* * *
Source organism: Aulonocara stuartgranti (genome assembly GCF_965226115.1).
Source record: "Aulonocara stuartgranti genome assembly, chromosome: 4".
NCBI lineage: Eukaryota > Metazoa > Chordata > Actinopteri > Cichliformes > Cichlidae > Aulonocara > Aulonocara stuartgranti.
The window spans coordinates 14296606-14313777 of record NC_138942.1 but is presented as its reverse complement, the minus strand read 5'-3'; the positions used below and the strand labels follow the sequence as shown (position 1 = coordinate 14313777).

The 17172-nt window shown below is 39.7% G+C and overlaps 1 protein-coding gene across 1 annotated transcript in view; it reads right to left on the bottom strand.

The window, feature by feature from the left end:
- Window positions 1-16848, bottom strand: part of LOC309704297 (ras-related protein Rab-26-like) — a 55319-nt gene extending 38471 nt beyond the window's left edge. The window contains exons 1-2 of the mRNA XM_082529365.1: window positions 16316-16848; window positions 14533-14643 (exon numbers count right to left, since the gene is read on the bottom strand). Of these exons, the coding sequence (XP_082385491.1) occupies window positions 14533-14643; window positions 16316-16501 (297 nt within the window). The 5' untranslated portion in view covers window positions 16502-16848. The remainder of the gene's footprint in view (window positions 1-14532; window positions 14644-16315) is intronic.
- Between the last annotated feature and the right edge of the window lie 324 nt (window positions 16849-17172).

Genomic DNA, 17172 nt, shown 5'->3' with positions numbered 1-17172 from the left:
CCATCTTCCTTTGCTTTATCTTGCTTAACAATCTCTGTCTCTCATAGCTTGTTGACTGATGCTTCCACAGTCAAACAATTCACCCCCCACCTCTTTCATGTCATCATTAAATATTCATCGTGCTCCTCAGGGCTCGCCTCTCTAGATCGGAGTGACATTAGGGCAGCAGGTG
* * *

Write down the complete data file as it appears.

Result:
Source organism: Aulonocara stuartgranti (genome assembly GCF_965226115.1).
Source record: "Aulonocara stuartgranti genome assembly, chromosome: 4".
NCBI lineage: Eukaryota > Metazoa > Chordata > Actinopteri > Cichliformes > Cichlidae > Aulonocara > Aulonocara stuartgranti.
The window spans coordinates 14296606-14313777 of record NC_138942.1 but is presented as its reverse complement, the minus strand read 5'-3'; the positions used below and the strand labels follow the sequence as shown (position 1 = coordinate 14313777).

The 17172-nt window shown below is 39.7% G+C and overlaps 1 protein-coding gene across 1 annotated transcript in view; it reads right to left on the bottom strand.

The window, feature by feature from the left end:
- Window positions 1-16848, bottom strand: part of LOC309704297 (ras-related protein Rab-26-like) — a 55319-nt gene extending 38471 nt beyond the window's left edge. The window contains exons 1-2 of the mRNA XM_082529365.1: window positions 16316-16848; window positions 14533-14643 (exon numbers count right to left, since the gene is read on the bottom strand). Of these exons, the coding sequence (XP_082385491.1) occupies window positions 14533-14643; window positions 16316-16501 (297 nt within the window). The 5' untranslated portion in view covers window positions 16502-16848. The remainder of the gene's footprint in view (window positions 1-14532; window positions 14644-16315) is intronic.
- Between the last annotated feature and the right edge of the window lie 324 nt (window positions 16849-17172).

Genomic DNA, 17172 nt, shown 5'->3' with positions numbered 1-17172 from the left:
CCATCTTCCTTTGCTTTATCTTGCTTAACAATCTCTGTCTCTCATAGCTTGTTGACTGATGCTTCCACAGTCAAACAATTCACCCCCCACCTCTTTCATGTCATCATTAAATATTCATCGTGCTCCTCAGGGCTCGCCTCTCTAGATCGGAGTGACATTAGGGCAGCAGGTG